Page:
Barcamp 2 – Friday night continues – Where are the girls?

Next session I’m sitting in on is called “Where are the girls?”   A fair question for such a technology-focused event.   I’d say the event this year has more women than last year, and I think right now 90% of them are in this room (one of about 5 where presentations are going on concurrently).  I count 5 women including the moderator, and about 13 men.

Moderator is a social media researcher seeking funding for a new idea.   Applying through Y-combinator a new hatchery/ incubator for startups.

Last funding round a Y Combinator bbrought out 97 dudes and 3 women.   So the question asked is why?  Where are the women?  Are they not out there?  Do they not know where to look?  So the presentation is about where the women are, where the women are online, and what’s the future.

Stats show male students start earlier on computers, use them more for entertainment and get more comfortable with them earlier.  Computer games are a gateway drug for technology lifestyle.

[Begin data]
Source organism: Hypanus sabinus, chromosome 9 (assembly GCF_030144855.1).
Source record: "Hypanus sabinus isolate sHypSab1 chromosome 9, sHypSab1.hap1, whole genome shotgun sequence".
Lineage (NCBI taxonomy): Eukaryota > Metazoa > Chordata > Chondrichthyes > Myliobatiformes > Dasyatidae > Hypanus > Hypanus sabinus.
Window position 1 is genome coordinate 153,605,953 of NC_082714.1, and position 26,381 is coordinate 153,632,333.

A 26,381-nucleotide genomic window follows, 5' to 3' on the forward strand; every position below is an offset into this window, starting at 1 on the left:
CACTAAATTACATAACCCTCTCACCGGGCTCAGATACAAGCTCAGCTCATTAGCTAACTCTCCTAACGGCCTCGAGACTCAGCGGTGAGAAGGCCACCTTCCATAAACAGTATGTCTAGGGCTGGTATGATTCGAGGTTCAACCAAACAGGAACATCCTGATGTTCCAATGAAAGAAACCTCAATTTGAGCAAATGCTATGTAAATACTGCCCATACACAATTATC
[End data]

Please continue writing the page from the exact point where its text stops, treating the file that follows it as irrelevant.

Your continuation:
Gender gap is closing – more women are using the web, but they use it differently. Doing different things influences impressions and behaviors.

Club penguin – virtual environment/game environment popular with 6-14 yr old girls.  Purchased by Disney for $350 Million!  The niche can pay off!

Confidence effects use. Anecdote given. Moderator asked a colleague what she used online, the colleague replied “my Internet usage is boring” — issue of confidence/attitude about Internet experience. Discussion of importance of positive reinforcement.

Discussion of Julia Alllyson – a successful online self promoter often categorized as “famous for being famous”

Lisa Brewster (aka “techslut”) – engineer photographer, web 2.0 entrepreneure and technology culture and geek sexuality — she sells T-shirts with cool startup names,   She has a company called Startup Schwag (maybe they’d like the Equation Arts logo?)

I want a T-shirt that says “I got tackled at Barcamp”

Sometimes the tool is valued more than the content.  Some sites aren’t “hard” but attract large followings of contributors and customers – Etsy is a great example.

Lesson – Get outside the normal developer peer group!  Get input from other circles – find out what other people use and you may gain insights for your concepts and ideas to reach not techie demographics (get outside the “hack shack”.

This entry was posted in Barcamp Atlanta, commentary, Live event, Other Interests and tagged , , , , . Bookmark the permalink. Both comments and trackbacks are currently closed.